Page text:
Cheaper lighting has led to increases in the artificially lit night, radioactive lightning and electricity from jelly
Why is the interstellar asteroid ‘Oumuamua’ such a strange shape? At 10 times longer than it is wide, the space rock is one of the most elongated cosmic objects known to science. It’s also the first asteroid visitor form outside our Solar System.
Earth is Losing its Night
The news that individual households, towns and cities are switching to LED lights in order to save energy should be good news. But a new study has shown that the artificially lit surface of Earth at night increased in radiance and extent over the past 4 years by 2% annually. The concern is that any savings, using low energy LED lighting, might be lost if their neighbours install new or brighter lamps. Scientists fear that this ‘rebound effect’ might partially or totally cancel out the savings of individual lighting retrofit projects.
Flashes of lightning can spark natural nuclear reactions in the atmosphere over our heads. It might sound dangerous, but the fact it happens tells scientists just how extreme conditions can get when lightning strikes.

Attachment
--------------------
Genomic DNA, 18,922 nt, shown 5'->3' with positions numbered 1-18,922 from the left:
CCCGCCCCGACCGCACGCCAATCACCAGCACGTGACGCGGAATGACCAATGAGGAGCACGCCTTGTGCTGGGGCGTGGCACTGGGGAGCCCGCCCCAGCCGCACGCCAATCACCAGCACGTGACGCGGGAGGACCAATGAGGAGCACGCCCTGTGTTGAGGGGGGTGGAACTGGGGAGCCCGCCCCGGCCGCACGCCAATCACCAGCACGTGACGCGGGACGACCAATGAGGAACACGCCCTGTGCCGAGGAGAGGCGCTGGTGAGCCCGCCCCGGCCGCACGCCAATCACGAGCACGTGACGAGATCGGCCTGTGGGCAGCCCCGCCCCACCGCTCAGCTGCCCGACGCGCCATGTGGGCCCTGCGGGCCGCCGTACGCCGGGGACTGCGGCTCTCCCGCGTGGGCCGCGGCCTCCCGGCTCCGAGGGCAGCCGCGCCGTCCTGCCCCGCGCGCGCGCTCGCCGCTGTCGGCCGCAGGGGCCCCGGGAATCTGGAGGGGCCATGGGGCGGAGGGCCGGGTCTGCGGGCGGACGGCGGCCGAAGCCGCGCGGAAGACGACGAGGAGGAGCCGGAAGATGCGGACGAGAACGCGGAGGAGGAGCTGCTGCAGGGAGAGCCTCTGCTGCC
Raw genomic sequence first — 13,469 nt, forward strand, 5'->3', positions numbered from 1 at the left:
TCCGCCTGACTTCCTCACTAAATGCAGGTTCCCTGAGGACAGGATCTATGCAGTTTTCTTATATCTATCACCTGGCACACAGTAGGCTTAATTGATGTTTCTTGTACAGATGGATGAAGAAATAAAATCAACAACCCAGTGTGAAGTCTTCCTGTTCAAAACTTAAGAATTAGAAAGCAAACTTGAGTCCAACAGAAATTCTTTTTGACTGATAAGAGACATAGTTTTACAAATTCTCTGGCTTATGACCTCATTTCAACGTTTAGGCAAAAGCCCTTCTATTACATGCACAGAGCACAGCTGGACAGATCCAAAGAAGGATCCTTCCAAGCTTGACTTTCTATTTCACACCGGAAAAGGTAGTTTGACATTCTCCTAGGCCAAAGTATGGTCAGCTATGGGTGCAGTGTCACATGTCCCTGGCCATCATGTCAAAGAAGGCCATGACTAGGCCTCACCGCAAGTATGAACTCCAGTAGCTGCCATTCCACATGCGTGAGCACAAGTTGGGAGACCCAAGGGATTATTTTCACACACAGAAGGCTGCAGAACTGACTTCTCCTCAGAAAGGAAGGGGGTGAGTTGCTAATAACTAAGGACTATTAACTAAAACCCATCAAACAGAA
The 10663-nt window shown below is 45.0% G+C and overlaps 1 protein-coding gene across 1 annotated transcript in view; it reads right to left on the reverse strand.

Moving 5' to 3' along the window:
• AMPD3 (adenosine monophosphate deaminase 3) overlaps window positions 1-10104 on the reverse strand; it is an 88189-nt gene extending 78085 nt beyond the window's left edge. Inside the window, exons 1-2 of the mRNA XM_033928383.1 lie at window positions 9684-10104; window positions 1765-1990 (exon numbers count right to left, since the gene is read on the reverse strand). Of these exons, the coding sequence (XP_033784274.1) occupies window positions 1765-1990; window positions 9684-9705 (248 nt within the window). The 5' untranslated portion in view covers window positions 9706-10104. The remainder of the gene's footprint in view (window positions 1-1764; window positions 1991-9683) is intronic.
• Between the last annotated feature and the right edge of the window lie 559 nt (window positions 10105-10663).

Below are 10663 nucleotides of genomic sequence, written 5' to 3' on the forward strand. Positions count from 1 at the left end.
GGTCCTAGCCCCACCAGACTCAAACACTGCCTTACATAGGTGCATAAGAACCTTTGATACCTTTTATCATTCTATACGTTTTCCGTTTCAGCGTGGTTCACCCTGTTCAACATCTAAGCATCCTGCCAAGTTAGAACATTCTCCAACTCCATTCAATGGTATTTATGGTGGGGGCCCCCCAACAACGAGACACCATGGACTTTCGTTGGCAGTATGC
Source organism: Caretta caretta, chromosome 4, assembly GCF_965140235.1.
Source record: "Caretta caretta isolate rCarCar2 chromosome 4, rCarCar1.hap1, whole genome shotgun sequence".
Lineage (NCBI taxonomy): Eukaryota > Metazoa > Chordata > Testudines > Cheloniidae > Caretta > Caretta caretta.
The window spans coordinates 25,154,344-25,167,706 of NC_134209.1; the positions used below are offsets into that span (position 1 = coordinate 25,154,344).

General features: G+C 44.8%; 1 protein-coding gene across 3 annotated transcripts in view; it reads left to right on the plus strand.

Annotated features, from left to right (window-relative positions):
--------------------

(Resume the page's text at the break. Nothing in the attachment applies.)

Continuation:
Electricity from Jelly
Scientists are exploring new materials as a substitute for expensive platinum catalysts in fuel cells. One promising compound is called iron carbide, which is abundant, naturally occurring and cheap. They use the Diamond Light Source, a synchrotron that acts like a giant microscope to help them understand what iron carbide looks like, at the atomic scale, and also its catalytic behaviour. In order to get the most surface area for reactions, they need to reduce the compound to nanoparticles. To do this they combine it with jelly, heat it to 700°C and make a cinder toffee-like substance.
Picture: Artist impression of lost interstellar asteroid enters solar system, Credit: ESO/M. Kornmesser/PA Wire
Presenter: Roland Pease
Producer: Fiona Roberts
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